Inflation in the 19-member euro area has reached a new high. Consumer prices in December rose to a level not seen in more than three years, providing encouragement for ECB President Mario Draghi.
Eurozone inflation surged to the highest level in more than three years in December, climbing to a higher-than-expected 1.1 percent, after rising by just 0.6 percent in the previous month.
The European Statistics Office, Eurostat, said Wednesday inflation now stood at its highest rate since September 2013, when it was also 1.1 percent.
December's consumer price data provided good news for the European Central Bank, which had struggled to push inflation back up toward its own target of an annual inflation rate of just below 2 percent.
Not yet there
Under the current president of the ECB, Mario Draghi, the central bank has launched a series of monetary stimulus measures in the past few years aimed at fueling growth and heading off the threat of the eurozone stumbling into a period of deflation.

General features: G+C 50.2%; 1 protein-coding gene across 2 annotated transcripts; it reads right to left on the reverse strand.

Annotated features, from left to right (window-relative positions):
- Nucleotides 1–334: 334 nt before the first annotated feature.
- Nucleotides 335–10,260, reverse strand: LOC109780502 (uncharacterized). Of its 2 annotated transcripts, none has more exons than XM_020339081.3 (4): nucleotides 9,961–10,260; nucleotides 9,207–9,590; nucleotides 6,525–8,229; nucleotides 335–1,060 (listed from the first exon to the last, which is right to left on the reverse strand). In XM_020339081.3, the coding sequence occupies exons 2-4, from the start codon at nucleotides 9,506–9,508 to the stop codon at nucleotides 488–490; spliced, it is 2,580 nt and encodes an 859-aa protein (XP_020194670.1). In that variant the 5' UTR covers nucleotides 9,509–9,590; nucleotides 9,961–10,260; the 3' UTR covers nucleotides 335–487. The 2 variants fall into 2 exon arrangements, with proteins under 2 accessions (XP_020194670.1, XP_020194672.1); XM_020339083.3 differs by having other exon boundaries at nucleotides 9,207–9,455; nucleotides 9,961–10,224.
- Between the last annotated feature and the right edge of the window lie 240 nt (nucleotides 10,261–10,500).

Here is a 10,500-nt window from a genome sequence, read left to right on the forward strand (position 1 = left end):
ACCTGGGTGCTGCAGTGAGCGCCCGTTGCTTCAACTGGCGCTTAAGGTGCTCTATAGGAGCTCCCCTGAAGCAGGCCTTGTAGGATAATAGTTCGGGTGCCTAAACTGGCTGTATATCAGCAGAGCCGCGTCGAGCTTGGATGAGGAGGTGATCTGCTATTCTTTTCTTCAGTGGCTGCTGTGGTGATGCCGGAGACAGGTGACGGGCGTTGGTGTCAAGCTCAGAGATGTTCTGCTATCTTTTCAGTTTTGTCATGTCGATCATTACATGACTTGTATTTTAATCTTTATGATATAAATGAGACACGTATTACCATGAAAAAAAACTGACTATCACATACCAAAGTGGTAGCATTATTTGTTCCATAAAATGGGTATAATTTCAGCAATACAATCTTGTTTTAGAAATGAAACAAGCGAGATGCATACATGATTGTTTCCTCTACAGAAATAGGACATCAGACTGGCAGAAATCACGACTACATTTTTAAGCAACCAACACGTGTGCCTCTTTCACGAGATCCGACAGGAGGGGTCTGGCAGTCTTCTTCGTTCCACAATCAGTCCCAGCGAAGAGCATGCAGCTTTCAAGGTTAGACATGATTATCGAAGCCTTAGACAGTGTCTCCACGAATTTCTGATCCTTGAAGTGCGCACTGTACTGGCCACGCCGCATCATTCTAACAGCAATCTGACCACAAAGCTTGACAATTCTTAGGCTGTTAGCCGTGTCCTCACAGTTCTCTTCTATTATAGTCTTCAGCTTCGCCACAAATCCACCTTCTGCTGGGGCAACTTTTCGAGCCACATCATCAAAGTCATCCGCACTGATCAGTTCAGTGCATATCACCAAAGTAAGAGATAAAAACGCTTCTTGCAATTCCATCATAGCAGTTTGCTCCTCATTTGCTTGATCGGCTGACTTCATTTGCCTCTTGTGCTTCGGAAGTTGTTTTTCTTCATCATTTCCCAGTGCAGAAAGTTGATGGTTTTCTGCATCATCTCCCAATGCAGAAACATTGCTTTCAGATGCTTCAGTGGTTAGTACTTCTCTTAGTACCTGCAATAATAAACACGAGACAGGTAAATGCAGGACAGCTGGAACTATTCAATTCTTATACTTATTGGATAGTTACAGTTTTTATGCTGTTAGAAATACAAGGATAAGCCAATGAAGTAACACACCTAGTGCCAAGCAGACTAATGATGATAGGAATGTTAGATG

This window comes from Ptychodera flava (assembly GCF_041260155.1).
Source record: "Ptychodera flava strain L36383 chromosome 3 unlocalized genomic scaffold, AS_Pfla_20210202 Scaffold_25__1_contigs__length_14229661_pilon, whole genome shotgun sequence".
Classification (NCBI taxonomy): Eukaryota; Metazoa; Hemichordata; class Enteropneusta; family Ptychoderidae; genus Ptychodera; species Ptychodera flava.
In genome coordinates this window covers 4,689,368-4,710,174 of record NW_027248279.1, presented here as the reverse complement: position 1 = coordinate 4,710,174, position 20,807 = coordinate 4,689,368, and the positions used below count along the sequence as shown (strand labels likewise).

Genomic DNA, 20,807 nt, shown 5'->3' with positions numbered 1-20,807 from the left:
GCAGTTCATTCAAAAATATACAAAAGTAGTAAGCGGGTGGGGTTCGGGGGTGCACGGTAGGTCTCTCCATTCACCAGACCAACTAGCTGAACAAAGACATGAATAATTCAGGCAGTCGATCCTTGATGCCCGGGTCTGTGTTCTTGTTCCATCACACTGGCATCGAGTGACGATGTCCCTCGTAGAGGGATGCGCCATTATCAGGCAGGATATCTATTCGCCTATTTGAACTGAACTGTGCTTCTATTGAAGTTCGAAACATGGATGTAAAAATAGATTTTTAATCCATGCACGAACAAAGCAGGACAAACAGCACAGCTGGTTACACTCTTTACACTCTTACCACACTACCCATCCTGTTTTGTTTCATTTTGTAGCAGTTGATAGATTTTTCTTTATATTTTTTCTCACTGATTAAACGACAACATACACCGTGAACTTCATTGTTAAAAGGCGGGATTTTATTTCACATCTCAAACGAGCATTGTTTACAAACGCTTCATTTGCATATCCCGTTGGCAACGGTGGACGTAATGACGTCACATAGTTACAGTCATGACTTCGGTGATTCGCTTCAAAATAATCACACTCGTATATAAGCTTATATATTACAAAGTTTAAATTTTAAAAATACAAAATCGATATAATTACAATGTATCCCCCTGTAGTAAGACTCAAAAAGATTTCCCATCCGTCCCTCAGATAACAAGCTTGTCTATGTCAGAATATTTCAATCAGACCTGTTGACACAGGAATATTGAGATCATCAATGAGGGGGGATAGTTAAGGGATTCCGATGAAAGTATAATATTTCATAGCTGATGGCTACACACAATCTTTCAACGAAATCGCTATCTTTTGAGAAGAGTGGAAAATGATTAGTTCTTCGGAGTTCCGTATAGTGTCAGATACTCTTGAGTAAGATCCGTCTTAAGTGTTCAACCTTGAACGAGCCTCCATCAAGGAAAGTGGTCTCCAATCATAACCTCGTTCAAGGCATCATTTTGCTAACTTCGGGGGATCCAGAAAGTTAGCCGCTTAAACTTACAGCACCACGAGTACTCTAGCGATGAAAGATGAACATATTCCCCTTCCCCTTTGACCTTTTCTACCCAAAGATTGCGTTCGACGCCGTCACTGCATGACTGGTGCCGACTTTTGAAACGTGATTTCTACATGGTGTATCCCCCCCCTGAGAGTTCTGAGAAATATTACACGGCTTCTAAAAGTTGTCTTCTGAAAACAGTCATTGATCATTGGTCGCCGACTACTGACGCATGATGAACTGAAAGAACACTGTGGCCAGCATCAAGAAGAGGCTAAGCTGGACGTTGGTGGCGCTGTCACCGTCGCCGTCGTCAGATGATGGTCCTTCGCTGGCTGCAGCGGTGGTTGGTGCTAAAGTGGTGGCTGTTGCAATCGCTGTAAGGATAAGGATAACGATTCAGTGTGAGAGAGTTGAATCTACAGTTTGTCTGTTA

Some economists were quick Wednesday to rule out an early end to the ECB's loose monetary policy, which has included cutting the bank's refinancing rate to zero and launching a controversial bond-buying program.
Commerzbank economist Christoph Weil emphasized that December's inflation pickup was first and foremost attributable to the recent rise in energy prices. He pointed to the eurozone's core inflation rate, which explicitly excluded volatile items such as energy and food.
That core inflation rate had only crept up to 0.9 percent from 0.8 percent in November.
hg/jd (AFP, dpa)